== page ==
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Recipes and Stories

5 November 2019: My Grandmother's Dumplings

MaMa's Dumplings, My Broth. Heaven in a Bowl

 

Well, it only took close on to sixty years to accomplish it, but I think I've finally mastered one of my favorite dishes from childhood: my maternal grandmother's dumplings.

 

MaMa made broad, flat noodle-like dumplings that are sometimes called "slipperies," and the broth in which she simmered them depended on the time of year, what she had on hand, and her mood. Even when rolled flat, the dough is similar to biscuits, with exactly the same ingredients—flour, salt, baking powder, shortening of some kind, and milk.

 

My mistake lay in the assumption that it was exactly the same as biscuits, partly because I remembered MaMa mixing them both in the same way, and partly because, later in life, she stopped making her own dumplings and started using canned biscuits rolled thin. By the time it occurred to me to try to get her recipe, she couldn't make them anymore, nor remember how she'd done it, and I was on my own.

 

All my attempts at making dumplings were therefore basically my biscuit dough rolled as thin as I could manage. But while they were delicious, they puffed up far too much and were so delicate that they tended to fall apart. That pointed to too much leavening, and a little research and experimenting confirmed it.

 

But that wasn't the only problem: the other was that I was treating it like biscuit dough, which would've been fine for round dumplings, but not for this kind. Flat dumpling dough can't be kneaded as vigorously as pasta or yeast-leavened bread dough, but it still needed more kneading than the gentle pat and fold thing I'd been doing all these years.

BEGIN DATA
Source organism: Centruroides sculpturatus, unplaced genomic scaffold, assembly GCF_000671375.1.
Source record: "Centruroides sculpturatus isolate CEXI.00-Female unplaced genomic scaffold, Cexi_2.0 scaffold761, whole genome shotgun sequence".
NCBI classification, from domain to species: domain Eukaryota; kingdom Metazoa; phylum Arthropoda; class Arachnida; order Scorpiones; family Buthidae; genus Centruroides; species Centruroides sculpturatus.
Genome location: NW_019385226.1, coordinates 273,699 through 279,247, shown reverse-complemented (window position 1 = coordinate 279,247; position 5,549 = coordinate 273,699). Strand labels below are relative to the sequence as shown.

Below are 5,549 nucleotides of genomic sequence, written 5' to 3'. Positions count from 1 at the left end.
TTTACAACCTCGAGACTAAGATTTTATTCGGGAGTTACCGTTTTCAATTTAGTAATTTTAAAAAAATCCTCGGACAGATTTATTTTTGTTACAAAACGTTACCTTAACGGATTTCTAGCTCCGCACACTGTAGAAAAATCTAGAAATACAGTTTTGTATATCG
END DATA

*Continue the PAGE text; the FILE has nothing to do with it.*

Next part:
Well, research and a sound grasp of theory are both important, but when it comes to cooking, in the end, the proof, as the old saying goes, is in the pudding. I tied on an apron, made a batch of rich chicken broth, got out the flour, and went to work. As soon as the first noodle hit the simmering broth and lightly puffed, but held its distinctly flat, noodle-like shape, my hopes rose. But I kept those hopes in check until the first dumpling touched my lips.

 

And with that first bite came a flood of some of the very best memories from my childhood. By George, I think I've got it.

 

MaMa's Dumplings

 

It didn't matter what kind of broth she used to cook them, MaMa's dumplings were always the same. It was the broth that made each batch unique. Her seasonings were spare. But then, that broth was always homemade, and rich with the flavor of the seasoning meat, so it really didn't need a lot of added stuff.

 

She never added carrots and celery and seasoned the broth only with onion, salt, and pepper. And I don't think there were ever many herbs in her kitchen other than sage and the occasional bay leaf—and neither one went into the dumpling pot. Nonetheless, I like adding diced carrots and celery to mine, and season the broth with a generous grating of nutmeg and always add chopped fresh herbs—usually sage and sometimes thyme—and if it's chicken broth, I also add a good bit of freshly grated ginger.